0x01 graphic

Did you buy a new or used antenna tuner and you find it works poorly or strange when used on ladder line? Do you want to check it and your balanced system just to make sure it really is balanced? This is easy and the equipment used is cheap and anyone can homebrew it!

Parts required:

  • 2 #47 bulbs rated 6.3 volts at 150 mA.

  • 2 bulb holders for use with the above bulbs.

  • 2 to 3 feet of ladder line.

  • 4 to 6 feet of hookup wire.

  • 4 alligator clips.

Cut your hookup wire into 4 even lengths. Connect 2 of the lengths of hookup wire to the bulb holders. Connect each end of the hookup wire with the bulb holder in the middle to each of the same side ends of the ladder line using 2 of the alligator clips. Make the exact same setup for the other side of the ladder line. It's very important to make them exactly the same. The 2 to 3 feet of ladder line forms a shunt for the bulbs on each side and both provide a balanced indicating system. The picture below should answer any questions on making up this simple and cheap test device.

0x01 graphic

Insert this line into your feed system and using low power tune to minimum SWR on the line at the antenna tuner. Slowly increase power so the bulbs will illuminate but not so much that they burn out! If both bulbs show equal brilliance then your feed line system and antenna is operating properly. If one bulb is dimmer than the other or does not illuminate at all then you have something wrong. As a double check reverse the leads on your balanced feed line indicator and make sure the other bulb is not simply burned out. It should illuminate with the same brilliance as the other bulb. If it checks ok then you have a problem with your Balun, feed line, or antenna. If the feed line and antenna elements check out ok, with no breaks, cold solder joints, or poor connections then you have a bad Balun which will need to be replaced. It could simply be a broken wire, shorted turns, or the ferrite has been overheated and/or cracked.

There is an antenna that is used in a balanced feed system that is not inherently balanced that would show imbalance with your feed line and Balun working just fine. This antenna is known as an End feed ZEPP. They will tell you that the antenna is ready to go "as is" but it's really not! To get the most efficient operation requires the use of the balanced feed line indicator when installing it. Install the ZEPP and the bulbs and clips from your balanced feed line indicator after striping just enough insulation to allow clipping the bulbs and alligator clips in the ladder line 2 to 3 feet from the antenna tuner Balun connections. Cut or lengthen the element as required to obtain a balanced condition on the feed line or change the ladder line length. Doing this will greatly improve the ZEPP antenna. Just remove the bulbs and alligator clips when you're done.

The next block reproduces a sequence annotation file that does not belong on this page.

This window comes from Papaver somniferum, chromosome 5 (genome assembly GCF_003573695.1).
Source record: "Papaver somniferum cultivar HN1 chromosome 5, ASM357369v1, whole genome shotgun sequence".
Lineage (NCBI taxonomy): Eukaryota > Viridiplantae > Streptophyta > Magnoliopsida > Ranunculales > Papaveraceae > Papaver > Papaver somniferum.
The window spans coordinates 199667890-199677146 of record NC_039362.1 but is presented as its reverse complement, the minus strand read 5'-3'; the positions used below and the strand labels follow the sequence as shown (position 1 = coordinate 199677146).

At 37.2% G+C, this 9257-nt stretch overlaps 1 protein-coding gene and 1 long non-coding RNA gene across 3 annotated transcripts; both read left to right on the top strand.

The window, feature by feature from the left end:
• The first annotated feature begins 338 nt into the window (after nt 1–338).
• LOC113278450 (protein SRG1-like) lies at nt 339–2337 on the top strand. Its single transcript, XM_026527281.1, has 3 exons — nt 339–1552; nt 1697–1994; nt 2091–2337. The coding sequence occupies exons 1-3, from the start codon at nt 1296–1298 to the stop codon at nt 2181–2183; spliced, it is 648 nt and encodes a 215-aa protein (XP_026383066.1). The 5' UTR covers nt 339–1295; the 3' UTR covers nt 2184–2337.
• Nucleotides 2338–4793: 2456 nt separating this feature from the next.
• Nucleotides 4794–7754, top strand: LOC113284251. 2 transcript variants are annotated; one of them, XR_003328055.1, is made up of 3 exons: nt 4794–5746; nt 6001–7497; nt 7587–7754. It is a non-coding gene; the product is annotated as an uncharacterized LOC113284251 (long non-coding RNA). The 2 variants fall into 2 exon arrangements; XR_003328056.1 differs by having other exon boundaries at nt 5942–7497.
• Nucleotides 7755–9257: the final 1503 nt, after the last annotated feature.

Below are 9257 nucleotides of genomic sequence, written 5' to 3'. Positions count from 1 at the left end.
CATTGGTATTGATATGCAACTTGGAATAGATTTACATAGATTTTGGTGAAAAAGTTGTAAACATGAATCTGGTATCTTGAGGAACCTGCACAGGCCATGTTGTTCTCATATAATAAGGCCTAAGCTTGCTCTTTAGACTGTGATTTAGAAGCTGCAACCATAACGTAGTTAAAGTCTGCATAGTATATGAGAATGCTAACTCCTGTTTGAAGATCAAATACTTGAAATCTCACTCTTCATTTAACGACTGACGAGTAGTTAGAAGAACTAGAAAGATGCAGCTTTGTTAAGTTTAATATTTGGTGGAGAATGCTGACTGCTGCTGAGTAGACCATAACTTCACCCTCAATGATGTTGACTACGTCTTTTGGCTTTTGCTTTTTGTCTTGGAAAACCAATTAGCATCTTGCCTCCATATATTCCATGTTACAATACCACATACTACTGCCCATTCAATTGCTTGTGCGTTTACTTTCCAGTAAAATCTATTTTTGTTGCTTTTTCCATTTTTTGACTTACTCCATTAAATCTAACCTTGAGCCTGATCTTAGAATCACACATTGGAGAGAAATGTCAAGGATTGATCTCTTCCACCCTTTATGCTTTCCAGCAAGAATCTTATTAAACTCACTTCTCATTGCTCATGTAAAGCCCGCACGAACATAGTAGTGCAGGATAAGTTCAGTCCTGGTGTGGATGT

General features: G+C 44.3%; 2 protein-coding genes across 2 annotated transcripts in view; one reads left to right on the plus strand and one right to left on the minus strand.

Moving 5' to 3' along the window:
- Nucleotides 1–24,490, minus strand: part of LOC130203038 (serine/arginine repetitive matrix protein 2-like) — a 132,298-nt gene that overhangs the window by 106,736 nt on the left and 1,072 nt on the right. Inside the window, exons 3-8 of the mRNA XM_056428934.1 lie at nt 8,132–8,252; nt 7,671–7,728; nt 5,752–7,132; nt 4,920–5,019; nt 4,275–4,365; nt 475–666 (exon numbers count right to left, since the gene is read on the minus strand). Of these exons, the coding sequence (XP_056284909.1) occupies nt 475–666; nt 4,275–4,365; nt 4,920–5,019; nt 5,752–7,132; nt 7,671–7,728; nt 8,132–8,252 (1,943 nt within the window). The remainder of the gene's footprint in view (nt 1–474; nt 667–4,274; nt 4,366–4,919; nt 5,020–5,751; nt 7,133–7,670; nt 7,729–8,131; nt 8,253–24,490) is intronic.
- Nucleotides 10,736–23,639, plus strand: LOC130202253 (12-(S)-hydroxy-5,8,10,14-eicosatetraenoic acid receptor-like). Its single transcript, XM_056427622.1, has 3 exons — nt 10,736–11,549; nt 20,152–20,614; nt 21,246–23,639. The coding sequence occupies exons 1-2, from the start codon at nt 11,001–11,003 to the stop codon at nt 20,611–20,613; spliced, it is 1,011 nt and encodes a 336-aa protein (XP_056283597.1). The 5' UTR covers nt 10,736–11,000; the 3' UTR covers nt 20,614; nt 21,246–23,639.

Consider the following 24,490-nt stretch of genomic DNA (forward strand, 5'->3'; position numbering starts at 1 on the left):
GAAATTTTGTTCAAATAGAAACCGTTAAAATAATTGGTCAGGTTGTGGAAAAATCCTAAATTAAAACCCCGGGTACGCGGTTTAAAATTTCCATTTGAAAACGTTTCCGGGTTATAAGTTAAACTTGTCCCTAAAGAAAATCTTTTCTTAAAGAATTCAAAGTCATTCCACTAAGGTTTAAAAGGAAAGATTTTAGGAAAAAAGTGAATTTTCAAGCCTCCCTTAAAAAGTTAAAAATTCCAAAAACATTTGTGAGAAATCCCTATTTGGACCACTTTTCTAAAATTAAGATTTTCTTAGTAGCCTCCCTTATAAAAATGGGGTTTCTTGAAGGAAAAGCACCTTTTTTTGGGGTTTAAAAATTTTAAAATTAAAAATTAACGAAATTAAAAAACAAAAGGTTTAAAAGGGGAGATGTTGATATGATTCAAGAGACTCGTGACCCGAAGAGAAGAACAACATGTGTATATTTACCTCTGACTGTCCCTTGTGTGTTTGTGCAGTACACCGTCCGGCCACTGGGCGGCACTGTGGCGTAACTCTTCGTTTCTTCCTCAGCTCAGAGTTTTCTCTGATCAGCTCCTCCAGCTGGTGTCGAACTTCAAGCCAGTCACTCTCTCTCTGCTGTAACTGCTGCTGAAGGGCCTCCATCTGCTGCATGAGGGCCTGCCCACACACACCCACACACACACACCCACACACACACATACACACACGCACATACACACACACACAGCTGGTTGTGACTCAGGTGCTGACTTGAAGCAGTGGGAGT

0x01 graphic

When checking a balanced antenna tuner like a Johnson Matchbox carefully look for bad switches, inductors, capacitors and other parts. Look at all the soldered joints and if they look bad, clean and re-solder as required. Here is an old 1K Johnson balanced antenna tuner that had no balance at all.

0x01 graphic

It looks like new but after removing several nuts holding down terminals with star washers it was found to have some ugly green tarnish in all the joints. After replacing all the nuts, terminals, and star washers and cleaning the studs proper operation was restored with very little or no imbalance anywhere on the 80 through 10 meters bands with a ladder line feed dipole. When you buy a used or homebrew antenna tuner never expect it to be 100% operational, even some new off the shelf units! Take it apart, inspect, and clean or replace all mechanical joints where screws and washers are used and make sure that all RF carrying Hardware is brass or copper, silver plating is a plus! If a magnet can pick up the hardware throw it away! You should do this with any new, used or homebrew antenna tuner you buy or build. As an example I once purchased an almost new antenna tuner from an upset buyer that had problems. After looking it over I found both capacitors had poorly aligned vanes that actually shorted out at near maximum capacitance! After fixing that problem and replacing all the steel hardware used with RF carrying parts with brass it turned out to be a nice little antenna tuner.